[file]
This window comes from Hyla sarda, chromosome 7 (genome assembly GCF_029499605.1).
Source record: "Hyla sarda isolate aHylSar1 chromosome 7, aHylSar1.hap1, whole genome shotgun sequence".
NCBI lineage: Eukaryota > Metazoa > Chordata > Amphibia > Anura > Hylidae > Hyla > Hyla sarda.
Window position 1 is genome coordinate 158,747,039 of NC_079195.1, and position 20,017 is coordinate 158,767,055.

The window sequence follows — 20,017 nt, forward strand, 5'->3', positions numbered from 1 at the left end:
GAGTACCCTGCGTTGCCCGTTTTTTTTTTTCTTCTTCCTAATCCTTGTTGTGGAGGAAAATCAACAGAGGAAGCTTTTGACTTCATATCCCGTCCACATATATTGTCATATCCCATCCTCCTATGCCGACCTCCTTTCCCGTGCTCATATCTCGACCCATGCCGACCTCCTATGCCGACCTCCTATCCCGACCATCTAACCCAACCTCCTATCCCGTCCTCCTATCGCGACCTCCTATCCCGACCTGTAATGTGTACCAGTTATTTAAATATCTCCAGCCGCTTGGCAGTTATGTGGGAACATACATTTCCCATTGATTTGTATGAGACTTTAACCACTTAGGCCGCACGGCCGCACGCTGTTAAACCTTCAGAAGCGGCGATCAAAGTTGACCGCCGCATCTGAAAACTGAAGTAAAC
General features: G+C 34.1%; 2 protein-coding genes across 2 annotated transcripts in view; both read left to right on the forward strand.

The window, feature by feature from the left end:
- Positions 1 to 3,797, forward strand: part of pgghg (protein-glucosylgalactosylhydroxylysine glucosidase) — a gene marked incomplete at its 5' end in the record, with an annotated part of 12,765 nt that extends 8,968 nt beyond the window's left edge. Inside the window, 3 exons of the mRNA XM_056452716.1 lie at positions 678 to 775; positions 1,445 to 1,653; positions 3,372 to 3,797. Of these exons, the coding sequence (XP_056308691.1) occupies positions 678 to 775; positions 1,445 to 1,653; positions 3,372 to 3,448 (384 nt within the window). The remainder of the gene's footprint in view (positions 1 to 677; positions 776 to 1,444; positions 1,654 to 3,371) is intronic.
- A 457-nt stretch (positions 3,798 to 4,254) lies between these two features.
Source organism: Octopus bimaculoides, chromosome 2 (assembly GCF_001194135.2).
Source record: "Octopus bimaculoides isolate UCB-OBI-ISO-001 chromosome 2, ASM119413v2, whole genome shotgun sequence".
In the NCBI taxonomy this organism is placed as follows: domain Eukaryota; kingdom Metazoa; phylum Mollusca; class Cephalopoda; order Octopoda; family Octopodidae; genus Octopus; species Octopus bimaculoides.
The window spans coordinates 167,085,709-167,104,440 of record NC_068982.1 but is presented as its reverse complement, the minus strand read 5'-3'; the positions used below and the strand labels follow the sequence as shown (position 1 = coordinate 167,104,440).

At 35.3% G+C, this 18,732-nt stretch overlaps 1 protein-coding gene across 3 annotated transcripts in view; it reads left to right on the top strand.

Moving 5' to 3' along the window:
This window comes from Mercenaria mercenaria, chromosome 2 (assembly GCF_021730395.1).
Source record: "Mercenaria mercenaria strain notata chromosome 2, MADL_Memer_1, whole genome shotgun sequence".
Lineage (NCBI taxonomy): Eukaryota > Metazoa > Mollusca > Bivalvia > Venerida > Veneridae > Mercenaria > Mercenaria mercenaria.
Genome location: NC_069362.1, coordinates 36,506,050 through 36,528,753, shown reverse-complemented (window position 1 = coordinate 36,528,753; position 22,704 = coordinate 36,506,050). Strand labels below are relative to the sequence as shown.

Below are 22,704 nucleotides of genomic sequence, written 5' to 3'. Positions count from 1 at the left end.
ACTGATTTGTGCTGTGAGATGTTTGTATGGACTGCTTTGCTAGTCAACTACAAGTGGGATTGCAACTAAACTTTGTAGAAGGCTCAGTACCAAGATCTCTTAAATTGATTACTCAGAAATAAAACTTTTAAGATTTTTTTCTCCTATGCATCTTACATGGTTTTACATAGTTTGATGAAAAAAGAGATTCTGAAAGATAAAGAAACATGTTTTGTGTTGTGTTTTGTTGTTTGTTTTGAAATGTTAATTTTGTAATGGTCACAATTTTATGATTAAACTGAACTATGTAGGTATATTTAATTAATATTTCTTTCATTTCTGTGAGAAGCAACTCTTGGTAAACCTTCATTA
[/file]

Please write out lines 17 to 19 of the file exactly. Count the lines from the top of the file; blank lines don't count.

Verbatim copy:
This window comes from Mercenaria mercenaria, chromosome 2 (assembly GCF_021730395.1).
Source record: "Mercenaria mercenaria strain notata chromosome 2, MADL_Memer_1, whole genome shotgun sequence".
Lineage (NCBI taxonomy): Eukaryota > Metazoa > Mollusca > Bivalvia > Venerida > Veneridae > Mercenaria > Mercenaria mercenaria.